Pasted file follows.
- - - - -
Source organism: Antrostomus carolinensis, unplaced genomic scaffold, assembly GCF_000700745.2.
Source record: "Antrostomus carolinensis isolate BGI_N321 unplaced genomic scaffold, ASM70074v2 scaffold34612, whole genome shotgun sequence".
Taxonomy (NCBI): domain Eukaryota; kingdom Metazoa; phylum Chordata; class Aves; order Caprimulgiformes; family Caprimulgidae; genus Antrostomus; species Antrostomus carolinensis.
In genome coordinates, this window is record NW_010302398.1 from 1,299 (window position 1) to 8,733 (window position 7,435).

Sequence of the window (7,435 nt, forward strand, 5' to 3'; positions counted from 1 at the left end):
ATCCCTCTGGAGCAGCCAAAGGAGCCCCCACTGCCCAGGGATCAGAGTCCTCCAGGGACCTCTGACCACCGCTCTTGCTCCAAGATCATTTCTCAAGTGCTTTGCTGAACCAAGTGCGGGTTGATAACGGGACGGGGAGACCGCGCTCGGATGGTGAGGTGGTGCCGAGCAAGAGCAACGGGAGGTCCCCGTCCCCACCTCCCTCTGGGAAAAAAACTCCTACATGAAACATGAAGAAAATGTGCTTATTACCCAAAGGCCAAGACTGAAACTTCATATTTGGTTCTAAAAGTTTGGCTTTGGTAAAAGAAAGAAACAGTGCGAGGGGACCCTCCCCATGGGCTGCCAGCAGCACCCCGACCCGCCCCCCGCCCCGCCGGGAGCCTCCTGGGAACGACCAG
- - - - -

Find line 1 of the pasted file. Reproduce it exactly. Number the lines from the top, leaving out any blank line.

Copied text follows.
Source organism: Antrostomus carolinensis, unplaced genomic scaffold, assembly GCF_000700745.2.